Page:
Evangelist Franklin Graham, who earlier this year had all eight of his planned United Kingdom appearances canceled by the venues after pressure from the LGBT community, is now facing similar backlash in Germany.
Following in the footsteps of his late father, the Rev. Billy Graham, the younger evangelist was scheduled to bring the gospel to Germany at the Cologne Lanxess Arena on June 20. But Sven Lehmann, a member of the country’s federal parliament, the Bundestag, sent an open letter to the venue urging it “not to stage the hate preacher,” UK’s Premier Christian News reported.
“Graham has repeatedly been against homosexuals,” Lehmann wrote. “In 2015 he called for a boycott of an LGBTI-friendly company and explained a year later that Homosexuals are ‘enemies’ of Christians provided that they do not ‘regret’ their sexual orientation.”
Additionally, the Cologne Lesbian and Gay Day (KLUST) alleges Graham’s biblical view regarding “homosexuality as sin” creates a “breeding ground on which violence against lesbians and gays thrives.”
Several German churches, however, support the Billy Graham Evangelist Association’s Festival of Hope and are calling the claims against Franklin Graham “defamatory.” The Evangelical Free Church of Cologne said in a statement the intent of the gathering was solely to present the life-changing message of the gospel, which “resists radicalism and racism and works for justice and peace all over the world.”
In addition to his evangelistic outreaches, Graham also leads Samaritan’s Purse, which provides humanitarian and disaster relief around the globe.
Heinrich Derksen, director of the Bible Seminary in Bonn (Bornheim), said Graham “would never call for human rights to be restricted for homosexuals.”
The latest developments in Germany come after the BGEA filed suit in late February against at least one of the UK venues that canceled his summer tour stops. Several British officials labeled Graham’s view on homosexuality “repulsive” and “discriminatory,” the Charlotte Observer reported.
“This case has wide-reaching ramifications for religious freedom and democracy in the UK and Europe,” Graham said in a news release about the lawsuit, adding he’s hoping to secure a favorable resolution to the issue.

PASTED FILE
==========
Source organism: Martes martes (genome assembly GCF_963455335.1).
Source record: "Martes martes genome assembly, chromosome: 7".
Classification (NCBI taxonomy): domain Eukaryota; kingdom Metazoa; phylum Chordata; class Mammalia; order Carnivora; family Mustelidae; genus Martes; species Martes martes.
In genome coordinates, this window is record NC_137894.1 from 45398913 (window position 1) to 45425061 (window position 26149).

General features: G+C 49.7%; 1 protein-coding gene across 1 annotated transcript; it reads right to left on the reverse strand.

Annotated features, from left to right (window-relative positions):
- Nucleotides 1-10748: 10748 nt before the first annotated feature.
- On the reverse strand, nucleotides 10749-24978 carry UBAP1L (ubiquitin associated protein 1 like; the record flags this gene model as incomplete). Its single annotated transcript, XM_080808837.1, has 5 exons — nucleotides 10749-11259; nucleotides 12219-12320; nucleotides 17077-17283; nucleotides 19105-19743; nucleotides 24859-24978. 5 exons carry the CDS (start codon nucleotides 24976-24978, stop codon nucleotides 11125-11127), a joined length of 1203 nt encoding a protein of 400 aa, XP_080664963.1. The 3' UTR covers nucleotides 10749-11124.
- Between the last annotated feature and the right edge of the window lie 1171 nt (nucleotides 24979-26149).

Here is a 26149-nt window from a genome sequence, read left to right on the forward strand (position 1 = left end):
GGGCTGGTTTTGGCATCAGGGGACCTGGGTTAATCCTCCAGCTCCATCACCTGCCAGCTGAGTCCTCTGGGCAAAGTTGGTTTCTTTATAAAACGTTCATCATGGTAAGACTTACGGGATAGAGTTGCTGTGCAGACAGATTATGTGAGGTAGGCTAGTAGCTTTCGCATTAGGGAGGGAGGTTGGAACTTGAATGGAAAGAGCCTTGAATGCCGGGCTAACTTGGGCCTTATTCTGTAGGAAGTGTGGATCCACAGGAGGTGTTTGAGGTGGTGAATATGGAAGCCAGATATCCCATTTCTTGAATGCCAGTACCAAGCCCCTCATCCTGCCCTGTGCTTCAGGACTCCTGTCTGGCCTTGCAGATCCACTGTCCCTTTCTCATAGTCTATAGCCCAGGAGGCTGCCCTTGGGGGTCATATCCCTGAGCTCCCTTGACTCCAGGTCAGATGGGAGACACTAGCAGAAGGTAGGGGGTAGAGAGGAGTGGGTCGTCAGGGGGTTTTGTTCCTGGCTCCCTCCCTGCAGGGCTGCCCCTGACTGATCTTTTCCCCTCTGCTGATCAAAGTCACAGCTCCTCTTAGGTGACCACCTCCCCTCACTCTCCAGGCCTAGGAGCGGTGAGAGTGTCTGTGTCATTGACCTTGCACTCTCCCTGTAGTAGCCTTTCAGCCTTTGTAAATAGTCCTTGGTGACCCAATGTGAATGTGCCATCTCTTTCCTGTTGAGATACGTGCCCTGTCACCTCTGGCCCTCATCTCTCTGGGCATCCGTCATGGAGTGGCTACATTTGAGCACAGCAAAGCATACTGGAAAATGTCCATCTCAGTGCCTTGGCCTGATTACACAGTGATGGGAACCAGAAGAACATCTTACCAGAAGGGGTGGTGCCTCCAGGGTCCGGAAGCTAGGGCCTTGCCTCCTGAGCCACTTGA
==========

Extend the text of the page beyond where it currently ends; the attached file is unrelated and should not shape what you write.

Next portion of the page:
“This is ultimately about whether the Scottish Event Campus will discriminate against the religious beliefs of Christians,” the evangelist said in the statement.
In an interview last month with The Guardian newspaper, Graham said the venues were breaking signed contracts with the BGEA.
“We had contracts signed and, in some cases, deposits paid,” he said. “I haven’t broken any laws. We are being denied because of religious beliefs and our faith. It’s a freedom of religion issue and also a free speech issue.
“We have attorneys trying to get the venues to reverse their decisions. We certainly have a legal position we’re standing on.”
More than 2,000 UK churches are supporting the Graham tour, according to World Net Daily.
Despite claims by the venues that the tour would have a “divisive impact,” the BGEA maintains that “in nearly 70 years of public evangelistic outreach ministry, there is no evidence whatsoever that any BGEA event involving Franklin Graham has ever caused a danger to public safety or incited public disorder.”
Newcastle City Council leader Nick Forbes disagrees.
“Pastor Graham peddles controversial, repulsive views about LGBT people which are in direct conflict with the values we hold dear in Newcastle,” Forbes said, according to WND.
In the midst of the controversy, Graham has held fast to his biblical values.
“I believe the Bible teaches that marriage is between a man and a woman,” he told Premier radio in February.
“That’s the Church of England’s position. I think her majesty the queen, that’s her position, and it’s the position of the church, pretty much worldwide. This is what the Bible teaches and that’s what I believe.”